The West African coast has undoubtedly a long and rich oil industry history spanning many decades.
It is, however, pitiable that most energies have been trained on just getting the oil out as it yields quick and ready money, while a relatively lucrative undertaking in the decommissioning industry is given scant attention.
As is usual in many other fields, African oil nations prefer to out-source when it comes to decommissioning as no country within the sub-region has yet developed the needed skills to play lead roles.
That reality must change as Ghana gets ready to retire two of its oil rigs in two of its offshore basins.
The three basins
After many decades of searching for oil in the three offshore basins of Accra-Keta, Saltpond and Tano, some fields and rigs have served their usefulness and must be retired.
Before other commercial discoveries were made, including the Tano Basin, Saltpond was up but currently has been declared by the sector ministry as not economically viable and is up for decommissioning in addition to the North Sea Pioneer anchored off the coast of Sekondi/Takoradi.
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Good move, but!
The explanation given for the decision was that the field had reached its economic limit and so the ministry had set up a committee under the Ghana National Petroleum Corporation (GNPC) to decommission the installations.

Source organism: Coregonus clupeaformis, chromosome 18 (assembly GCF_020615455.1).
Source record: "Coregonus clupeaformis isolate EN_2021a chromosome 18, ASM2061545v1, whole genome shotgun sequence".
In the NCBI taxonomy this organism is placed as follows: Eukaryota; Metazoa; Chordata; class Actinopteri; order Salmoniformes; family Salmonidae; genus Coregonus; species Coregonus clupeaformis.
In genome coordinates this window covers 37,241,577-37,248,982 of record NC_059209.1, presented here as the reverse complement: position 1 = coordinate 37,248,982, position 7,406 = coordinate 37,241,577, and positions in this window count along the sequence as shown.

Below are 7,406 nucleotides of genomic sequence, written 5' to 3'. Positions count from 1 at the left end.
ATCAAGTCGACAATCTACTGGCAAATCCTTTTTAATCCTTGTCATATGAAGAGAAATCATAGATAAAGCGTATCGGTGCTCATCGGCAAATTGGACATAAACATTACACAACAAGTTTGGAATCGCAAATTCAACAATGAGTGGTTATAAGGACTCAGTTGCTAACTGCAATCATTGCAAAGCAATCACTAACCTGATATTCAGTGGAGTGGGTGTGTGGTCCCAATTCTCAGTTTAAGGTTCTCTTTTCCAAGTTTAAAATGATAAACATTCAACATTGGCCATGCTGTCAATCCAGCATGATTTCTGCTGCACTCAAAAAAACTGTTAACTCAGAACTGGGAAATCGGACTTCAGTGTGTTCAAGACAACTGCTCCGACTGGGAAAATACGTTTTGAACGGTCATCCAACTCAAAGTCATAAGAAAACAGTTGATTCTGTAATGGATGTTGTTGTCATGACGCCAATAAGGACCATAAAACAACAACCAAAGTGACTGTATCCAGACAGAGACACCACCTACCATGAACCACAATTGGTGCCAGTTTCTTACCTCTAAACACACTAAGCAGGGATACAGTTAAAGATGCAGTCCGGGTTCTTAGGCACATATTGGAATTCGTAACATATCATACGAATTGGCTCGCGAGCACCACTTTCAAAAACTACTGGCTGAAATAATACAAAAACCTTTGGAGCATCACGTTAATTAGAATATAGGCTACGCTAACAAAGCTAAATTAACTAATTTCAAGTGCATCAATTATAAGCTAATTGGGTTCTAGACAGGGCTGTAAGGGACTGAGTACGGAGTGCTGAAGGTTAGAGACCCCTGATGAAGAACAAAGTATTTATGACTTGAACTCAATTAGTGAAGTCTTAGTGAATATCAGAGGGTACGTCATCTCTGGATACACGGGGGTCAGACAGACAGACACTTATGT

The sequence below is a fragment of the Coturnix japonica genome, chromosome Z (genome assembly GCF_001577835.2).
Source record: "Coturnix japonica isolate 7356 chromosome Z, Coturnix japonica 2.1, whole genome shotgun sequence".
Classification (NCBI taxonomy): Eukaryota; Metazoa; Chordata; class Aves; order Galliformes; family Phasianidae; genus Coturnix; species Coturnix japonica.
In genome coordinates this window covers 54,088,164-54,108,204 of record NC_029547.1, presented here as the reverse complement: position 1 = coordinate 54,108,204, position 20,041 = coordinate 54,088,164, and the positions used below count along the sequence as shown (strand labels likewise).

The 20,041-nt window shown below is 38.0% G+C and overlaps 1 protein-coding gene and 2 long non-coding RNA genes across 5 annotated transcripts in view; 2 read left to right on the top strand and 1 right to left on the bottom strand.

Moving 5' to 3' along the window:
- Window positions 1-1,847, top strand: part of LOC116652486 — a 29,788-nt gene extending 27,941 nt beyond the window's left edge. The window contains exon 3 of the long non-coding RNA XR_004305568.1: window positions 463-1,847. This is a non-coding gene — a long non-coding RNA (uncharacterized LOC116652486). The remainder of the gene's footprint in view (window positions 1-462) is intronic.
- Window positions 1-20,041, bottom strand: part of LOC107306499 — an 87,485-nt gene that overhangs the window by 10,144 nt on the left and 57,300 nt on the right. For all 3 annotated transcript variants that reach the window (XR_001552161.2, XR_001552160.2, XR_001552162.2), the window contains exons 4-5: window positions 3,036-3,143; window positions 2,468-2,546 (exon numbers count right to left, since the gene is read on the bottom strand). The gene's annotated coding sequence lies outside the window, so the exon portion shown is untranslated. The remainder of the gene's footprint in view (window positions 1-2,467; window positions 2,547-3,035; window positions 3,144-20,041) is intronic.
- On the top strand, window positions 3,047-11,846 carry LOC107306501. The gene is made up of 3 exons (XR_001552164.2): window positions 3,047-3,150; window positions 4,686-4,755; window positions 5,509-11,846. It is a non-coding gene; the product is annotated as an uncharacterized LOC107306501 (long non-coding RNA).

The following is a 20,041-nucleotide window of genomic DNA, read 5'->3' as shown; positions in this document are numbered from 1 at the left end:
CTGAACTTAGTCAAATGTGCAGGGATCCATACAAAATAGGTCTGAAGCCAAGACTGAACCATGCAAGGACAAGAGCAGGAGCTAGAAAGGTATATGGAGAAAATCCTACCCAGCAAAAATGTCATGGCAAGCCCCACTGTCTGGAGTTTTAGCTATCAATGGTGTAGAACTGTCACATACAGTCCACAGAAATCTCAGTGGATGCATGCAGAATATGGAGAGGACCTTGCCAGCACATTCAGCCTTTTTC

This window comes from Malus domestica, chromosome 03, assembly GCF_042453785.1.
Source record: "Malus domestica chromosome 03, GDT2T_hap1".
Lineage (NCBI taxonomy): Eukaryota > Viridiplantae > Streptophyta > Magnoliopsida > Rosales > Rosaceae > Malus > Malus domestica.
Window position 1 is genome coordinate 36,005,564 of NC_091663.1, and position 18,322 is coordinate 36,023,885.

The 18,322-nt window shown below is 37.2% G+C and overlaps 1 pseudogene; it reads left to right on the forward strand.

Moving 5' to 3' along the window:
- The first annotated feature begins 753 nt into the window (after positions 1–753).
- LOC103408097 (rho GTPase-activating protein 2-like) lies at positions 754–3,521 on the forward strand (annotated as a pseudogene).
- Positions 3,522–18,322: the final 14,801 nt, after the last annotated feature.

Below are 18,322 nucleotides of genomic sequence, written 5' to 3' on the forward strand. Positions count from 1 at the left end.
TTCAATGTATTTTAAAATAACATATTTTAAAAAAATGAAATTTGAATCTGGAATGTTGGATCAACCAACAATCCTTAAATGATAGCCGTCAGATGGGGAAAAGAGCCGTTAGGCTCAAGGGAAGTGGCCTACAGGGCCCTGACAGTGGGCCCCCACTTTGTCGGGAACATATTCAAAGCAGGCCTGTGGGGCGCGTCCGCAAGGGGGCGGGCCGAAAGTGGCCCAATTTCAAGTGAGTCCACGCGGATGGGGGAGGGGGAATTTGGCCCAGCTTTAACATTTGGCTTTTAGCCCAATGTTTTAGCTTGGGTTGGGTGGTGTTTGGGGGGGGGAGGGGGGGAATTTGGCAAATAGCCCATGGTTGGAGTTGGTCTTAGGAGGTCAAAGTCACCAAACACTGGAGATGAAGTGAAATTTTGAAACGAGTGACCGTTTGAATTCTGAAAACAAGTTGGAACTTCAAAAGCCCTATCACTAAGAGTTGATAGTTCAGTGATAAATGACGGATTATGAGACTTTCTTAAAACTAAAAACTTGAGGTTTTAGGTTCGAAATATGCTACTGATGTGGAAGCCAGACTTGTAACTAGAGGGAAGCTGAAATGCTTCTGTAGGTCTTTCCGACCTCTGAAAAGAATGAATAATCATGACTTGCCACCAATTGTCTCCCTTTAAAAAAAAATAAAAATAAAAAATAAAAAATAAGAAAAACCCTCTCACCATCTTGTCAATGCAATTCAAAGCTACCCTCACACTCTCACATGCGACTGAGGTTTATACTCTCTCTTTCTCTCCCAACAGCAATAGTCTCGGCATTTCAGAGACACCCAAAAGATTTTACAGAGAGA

A good move but the question is: who is responsible for the project since it requires billions of dollars to decommission the field whose rigs were built to endure decades of rough sea life and whose removal is as tough as its installation.
Aside the torturous process, the cost component globally is a problem.
It is per some of these realities that governments are being urged not to remain on the sidelines but move to become equity players in decommissioning and show willingness to take on risk and cost.
The views are that if host nations assume a degree of risk with the majors focusing on squeezing out the last drops of oil from the fields, they should consider setting up a decommissioning fund or a guarantee scheme which helps smaller companies cover their letters of credit requirements for decommissioning.
The experts are also of the view that considering the cost component, it would be tangible for host nations to play within the decommissioning space by owning facilities which require late life assets at zero cost and manage the decommissioning, paid for by the operators.
In the case of Ghana, the legislative and contractual arrangements make it obligatory to decommission, which requires a decommissioning plan subject to periodic review under the current agreements.
These led to the establishment of the decommissioning fund and the accruing amount to the fund is pushed into the escrow accounts to ensure that when the offshore or onshore upstream installation reaches its economic limit, funding would be available.